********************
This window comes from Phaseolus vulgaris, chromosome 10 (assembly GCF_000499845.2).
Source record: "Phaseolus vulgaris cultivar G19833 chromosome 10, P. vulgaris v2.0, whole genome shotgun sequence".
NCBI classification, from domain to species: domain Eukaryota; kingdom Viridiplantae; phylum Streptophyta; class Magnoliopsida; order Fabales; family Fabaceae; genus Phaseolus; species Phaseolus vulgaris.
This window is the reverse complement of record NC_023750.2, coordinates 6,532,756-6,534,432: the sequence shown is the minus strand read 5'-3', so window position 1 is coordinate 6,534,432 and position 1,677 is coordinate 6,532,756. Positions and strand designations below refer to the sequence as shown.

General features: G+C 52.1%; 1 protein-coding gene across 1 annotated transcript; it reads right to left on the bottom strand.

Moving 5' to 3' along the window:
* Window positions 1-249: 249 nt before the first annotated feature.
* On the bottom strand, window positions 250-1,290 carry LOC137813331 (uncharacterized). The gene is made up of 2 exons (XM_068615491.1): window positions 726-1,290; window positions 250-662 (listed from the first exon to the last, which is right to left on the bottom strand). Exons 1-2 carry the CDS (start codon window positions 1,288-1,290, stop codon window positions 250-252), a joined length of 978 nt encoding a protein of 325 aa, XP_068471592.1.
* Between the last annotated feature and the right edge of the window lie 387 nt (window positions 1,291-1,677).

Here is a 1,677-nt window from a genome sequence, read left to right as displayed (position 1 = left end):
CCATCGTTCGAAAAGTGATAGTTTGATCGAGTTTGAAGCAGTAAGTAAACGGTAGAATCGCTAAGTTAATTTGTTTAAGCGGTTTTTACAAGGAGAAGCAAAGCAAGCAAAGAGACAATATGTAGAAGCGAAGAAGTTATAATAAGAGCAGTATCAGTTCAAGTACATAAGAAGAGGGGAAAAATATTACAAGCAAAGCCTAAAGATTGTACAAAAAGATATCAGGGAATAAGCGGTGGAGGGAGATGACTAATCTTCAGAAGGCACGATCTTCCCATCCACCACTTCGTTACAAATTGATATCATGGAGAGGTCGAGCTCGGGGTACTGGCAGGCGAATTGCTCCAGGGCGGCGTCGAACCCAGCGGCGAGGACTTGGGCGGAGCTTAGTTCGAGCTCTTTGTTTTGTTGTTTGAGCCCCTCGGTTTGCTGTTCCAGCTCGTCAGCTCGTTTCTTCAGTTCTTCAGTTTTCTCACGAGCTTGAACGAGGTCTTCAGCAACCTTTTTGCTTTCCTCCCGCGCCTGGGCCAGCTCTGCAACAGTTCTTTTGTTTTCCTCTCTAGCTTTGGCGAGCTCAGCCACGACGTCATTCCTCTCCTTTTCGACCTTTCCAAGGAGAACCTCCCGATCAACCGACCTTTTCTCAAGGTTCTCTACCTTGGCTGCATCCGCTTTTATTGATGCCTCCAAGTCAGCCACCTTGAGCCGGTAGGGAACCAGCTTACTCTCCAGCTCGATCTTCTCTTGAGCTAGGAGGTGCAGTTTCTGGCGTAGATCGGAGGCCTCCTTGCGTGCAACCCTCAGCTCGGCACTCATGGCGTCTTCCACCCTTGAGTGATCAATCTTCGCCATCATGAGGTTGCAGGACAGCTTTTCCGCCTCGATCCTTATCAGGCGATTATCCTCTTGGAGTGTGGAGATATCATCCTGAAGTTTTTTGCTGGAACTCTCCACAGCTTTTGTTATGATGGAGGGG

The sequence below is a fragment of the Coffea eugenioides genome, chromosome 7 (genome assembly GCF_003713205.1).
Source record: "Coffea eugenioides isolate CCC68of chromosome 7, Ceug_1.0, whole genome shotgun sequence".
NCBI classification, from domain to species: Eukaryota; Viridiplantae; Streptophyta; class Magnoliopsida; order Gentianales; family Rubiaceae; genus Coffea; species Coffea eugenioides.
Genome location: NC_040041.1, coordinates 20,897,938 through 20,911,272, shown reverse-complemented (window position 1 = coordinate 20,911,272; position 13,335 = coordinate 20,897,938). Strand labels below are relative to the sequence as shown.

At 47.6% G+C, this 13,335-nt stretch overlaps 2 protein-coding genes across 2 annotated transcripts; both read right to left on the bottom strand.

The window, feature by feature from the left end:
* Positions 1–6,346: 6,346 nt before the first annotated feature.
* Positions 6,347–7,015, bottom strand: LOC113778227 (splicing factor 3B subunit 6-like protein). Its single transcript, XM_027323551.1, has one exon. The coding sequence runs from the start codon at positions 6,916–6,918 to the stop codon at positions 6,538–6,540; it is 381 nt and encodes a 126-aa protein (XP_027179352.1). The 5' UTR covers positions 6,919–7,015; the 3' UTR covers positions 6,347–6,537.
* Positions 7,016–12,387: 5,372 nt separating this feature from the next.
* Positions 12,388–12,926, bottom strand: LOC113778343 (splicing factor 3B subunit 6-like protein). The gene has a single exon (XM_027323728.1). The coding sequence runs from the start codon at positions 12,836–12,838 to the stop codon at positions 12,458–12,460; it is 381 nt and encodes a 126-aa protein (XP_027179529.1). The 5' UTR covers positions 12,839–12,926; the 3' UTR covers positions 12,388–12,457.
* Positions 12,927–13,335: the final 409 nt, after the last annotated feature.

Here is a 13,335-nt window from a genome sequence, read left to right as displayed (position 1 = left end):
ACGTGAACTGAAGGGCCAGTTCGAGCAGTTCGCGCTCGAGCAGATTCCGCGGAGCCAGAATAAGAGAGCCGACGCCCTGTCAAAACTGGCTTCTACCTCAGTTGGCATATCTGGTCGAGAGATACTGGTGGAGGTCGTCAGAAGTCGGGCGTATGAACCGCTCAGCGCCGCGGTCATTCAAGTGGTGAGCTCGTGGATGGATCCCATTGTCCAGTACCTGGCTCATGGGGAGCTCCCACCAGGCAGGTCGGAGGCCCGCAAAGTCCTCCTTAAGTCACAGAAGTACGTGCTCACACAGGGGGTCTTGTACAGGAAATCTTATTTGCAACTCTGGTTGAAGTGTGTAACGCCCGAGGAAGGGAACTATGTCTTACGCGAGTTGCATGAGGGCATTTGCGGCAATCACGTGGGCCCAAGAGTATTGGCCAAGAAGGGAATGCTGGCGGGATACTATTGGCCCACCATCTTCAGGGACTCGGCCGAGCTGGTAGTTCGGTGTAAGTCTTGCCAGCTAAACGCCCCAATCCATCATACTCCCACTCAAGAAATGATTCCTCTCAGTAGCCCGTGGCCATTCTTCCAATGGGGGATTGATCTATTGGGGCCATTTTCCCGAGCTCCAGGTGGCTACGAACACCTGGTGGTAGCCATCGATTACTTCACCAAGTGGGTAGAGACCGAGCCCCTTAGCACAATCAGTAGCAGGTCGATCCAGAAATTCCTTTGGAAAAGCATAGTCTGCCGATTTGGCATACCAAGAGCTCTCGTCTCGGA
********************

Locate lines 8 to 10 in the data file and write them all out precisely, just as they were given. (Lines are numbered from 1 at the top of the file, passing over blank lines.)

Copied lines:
* On the bottom strand, window positions 250-1,290 carry LOC137813331 (uncharacterized). The gene is made up of 2 exons (XM_068615491.1): window positions 726-1,290; window positions 250-662 (listed from the first exon to the last, which is right to left on the bottom strand). Exons 1-2 carry the CDS (start codon window positions 1,288-1,290, stop codon window positions 250-252), a joined length of 978 nt encoding a protein of 325 aa, XP_068471592.1.
* Between the last annotated feature and the right edge of the window lie 387 nt (window positions 1,291-1,677).

Here is a 1,677-nt window from a genome sequence, read left to right as displayed (position 1 = left end):